Getting your trucks summer ready

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Updated May 8, 2017

Seasonal shifts in temperatures can be a welcome change for fleets most prepared for them. Many trucks have spent the last several months battling winter conditions but as Spring settles in, several key maintenance areas need to be addressed before Summer arrives.


Since the air conditioning doesn’t get a workout in the winter months, problems with the system may exist and go undetected. Cooling the cabin against hot temperatures is more stressful on the system than heating it, so a pressure test is a good idea and it’s worth looking into a recharge.

Luber-finer​’s Director of Heavy Duty Marketing​ Layne R. Gobrogge​ says replacing filters is also a good summer-readiness practice.

“With warmer weather comes an increase in seasonal allergens such as pollen and mold,” he says. “Higher temperatures also bring about an increase in air pollution and dust mites.”

When these contaminants enter the cabin through the truck’s HVAC system, concentrations can multiply up to eight times higher than normal, resulting in the air a driver breathes inside a vehicle becoming more polluted than the air outside.

“Given the number of hours OTR drivers spend behind the wheel … that’s why it’s so important to maintain a safe, healthy and comfortable environment with a cabin air filter that cleans and purifies the air coming into the cab – especially when temperatures start to rise.”

Tire pressures

Outside temperatures can make subtle adjustments to tire pressure, leading to increased wear.

“For every 10-degree change in tire temperature, the tire pressure can change 2 PSI,” says Joe Puff, vice president of truck technology and maintenance for NationaLease. “The reduction of pressure in the tire may reduce the tires rated weight carrying capacity significantly.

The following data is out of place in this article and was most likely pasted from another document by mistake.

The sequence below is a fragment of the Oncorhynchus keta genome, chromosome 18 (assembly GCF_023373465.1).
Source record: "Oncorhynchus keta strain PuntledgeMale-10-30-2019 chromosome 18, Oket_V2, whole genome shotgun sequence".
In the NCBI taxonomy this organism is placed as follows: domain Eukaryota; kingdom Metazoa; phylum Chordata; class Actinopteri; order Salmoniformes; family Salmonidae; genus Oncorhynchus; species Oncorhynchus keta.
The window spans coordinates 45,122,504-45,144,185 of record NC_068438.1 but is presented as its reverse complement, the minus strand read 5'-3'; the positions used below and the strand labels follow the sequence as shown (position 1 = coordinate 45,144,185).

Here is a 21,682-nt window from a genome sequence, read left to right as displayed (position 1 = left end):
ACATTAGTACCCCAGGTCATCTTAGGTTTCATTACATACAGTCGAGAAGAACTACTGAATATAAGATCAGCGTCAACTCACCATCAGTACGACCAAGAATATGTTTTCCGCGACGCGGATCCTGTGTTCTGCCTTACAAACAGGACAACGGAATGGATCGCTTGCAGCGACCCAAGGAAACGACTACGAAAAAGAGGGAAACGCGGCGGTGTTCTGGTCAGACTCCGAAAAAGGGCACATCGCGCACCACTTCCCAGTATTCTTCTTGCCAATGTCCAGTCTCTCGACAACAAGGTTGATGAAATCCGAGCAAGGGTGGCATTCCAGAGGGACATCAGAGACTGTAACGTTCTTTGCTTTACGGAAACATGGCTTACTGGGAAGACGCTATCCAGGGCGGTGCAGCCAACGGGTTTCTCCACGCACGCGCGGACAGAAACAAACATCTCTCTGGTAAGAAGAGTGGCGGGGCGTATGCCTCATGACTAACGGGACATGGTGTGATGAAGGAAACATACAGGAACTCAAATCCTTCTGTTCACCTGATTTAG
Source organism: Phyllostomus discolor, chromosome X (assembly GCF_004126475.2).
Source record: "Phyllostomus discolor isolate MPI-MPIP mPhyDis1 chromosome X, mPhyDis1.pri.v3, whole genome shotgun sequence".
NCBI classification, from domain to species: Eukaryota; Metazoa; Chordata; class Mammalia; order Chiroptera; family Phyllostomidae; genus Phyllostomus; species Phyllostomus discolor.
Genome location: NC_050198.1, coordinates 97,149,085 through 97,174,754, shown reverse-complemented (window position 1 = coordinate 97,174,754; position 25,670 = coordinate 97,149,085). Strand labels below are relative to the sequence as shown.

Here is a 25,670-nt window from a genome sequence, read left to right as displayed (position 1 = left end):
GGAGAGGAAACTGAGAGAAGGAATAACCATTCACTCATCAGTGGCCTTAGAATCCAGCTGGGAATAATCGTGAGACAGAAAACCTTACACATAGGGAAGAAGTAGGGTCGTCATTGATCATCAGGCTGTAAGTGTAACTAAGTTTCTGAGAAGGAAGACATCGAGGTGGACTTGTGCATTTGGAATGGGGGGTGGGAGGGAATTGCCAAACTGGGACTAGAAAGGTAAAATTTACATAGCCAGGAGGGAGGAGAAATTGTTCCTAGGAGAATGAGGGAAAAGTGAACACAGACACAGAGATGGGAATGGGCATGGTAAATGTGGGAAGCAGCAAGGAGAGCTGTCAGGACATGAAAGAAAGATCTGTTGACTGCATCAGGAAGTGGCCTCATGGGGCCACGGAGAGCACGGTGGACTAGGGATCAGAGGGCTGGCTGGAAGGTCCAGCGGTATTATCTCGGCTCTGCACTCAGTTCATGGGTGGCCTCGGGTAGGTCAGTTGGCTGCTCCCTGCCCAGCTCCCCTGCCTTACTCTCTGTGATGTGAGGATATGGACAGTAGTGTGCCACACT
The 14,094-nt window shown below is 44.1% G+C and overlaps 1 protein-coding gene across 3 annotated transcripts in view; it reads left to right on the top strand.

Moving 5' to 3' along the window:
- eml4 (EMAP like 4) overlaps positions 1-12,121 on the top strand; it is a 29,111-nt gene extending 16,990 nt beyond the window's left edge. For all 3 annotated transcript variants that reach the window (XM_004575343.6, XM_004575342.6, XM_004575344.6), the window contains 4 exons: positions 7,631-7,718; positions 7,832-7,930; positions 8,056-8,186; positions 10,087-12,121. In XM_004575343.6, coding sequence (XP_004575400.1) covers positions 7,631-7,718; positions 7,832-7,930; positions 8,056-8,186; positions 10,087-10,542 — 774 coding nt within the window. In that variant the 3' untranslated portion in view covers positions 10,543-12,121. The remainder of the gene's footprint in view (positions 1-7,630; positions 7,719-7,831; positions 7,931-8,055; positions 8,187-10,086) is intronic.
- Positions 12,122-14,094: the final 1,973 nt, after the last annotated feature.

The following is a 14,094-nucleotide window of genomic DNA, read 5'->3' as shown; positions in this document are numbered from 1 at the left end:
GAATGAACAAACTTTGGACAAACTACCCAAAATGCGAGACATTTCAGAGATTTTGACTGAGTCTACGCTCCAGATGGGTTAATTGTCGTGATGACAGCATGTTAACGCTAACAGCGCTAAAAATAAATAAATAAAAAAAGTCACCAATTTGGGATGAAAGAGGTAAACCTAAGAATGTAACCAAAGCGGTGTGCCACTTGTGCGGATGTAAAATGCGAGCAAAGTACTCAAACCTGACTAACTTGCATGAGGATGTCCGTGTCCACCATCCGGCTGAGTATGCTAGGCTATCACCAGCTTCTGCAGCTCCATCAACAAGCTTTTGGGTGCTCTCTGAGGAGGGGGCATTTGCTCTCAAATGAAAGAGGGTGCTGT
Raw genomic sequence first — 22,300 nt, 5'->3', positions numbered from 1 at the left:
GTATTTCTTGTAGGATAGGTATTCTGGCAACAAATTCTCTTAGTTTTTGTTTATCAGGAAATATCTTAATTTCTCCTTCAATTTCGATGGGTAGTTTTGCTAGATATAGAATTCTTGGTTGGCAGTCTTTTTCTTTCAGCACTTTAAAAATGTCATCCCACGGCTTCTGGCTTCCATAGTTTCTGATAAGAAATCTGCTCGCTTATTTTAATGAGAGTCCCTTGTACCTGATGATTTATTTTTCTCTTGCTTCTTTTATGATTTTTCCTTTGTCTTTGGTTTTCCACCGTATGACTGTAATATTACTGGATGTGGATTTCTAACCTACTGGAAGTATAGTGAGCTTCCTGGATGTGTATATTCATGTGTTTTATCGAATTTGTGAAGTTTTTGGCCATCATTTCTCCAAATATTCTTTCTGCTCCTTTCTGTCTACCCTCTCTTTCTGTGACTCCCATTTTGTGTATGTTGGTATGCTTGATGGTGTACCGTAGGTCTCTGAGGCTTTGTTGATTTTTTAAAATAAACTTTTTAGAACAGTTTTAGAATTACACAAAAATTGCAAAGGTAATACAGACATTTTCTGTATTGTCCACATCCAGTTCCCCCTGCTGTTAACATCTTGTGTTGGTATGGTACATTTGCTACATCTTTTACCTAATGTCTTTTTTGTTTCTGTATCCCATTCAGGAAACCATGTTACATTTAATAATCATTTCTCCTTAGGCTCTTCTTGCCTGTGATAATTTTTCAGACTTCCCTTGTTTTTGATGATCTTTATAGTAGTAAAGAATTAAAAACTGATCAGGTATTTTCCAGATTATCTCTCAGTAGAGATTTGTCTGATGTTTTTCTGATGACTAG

Tires get hotter as they roll. With outside temperatures climbing, so will pressures with each mile.

“Too low of an air pressure for the load being carried will increase the tire temperature which can lead to tire failure,” Puff adds.

Coolant system

Cooling system maintenance during the fall and winter seasons is most common, but Colin Dilley, Prestone Products Corporation’s Vice President Technology, says spring is arguably the most critical time.

“Cold snaps can certainly wreak havoc on a cooling system, however, the prolonged warm season where temperatures tend to spike for weeks and months at a time, can be even more destructive,” he says.

Hoses become damaged and brittle during the winter months and during summer are exposed to extreme temperatures that can cause leaks and breaks. Clamps and metal components, which may have been damaged by salt and road sludge, Dilley says, are weakened and prone to failure.

“Compound these environmental problems with upkeep issues and you have a recipe for potential engine failure,” he adds.

To protect against overheating, Dilley advises to test the fluid to ensure its coolant-to-water ratio is near 50 percent, while also testing for inhibitors and water quality.

“Lastly, drivers should examine the color of their coolant,” he adds. “If the original color has turned to a murky brew, or if you don’t remember when the coolant was last changed, it’s time to take action.”

Batteries and electrical system

Batteries generally get a thorough checkup before winter settles in, but hot weather is actually more damaging and weak batteries can fail during excessive heat, damaging other parts of the electrical system.

“High resistance in cables can take out a starter or alternator by overworking it,” says Daniel Mustafa, assistant manager of technical development for TA, “and resistance goes up with temperature.”

Resistance is often caused by corrosion, which Mustafa says can work its way several feet into the cable before affecting cranking power. He advises checking all cables, the battery, the starter and charging systems as part of a summer prep program.

“I would specifically request for a voltage drop test on my starting and charging cables and then ask them for the value,” he says. “Anything over .5 volts is a failure.”

Jason Cannon has written about trucking and transportation for more than a decade and serves as Chief Editor of Commercial Carrier Journal. A Class A CDL holder, Jason is a graduate of the Porsche Sport Driving School, an honorary Duckmaster at The Peabody in Memphis, Tennessee, and a purple belt in Brazilian jiu jitsu. Reach him at [email protected]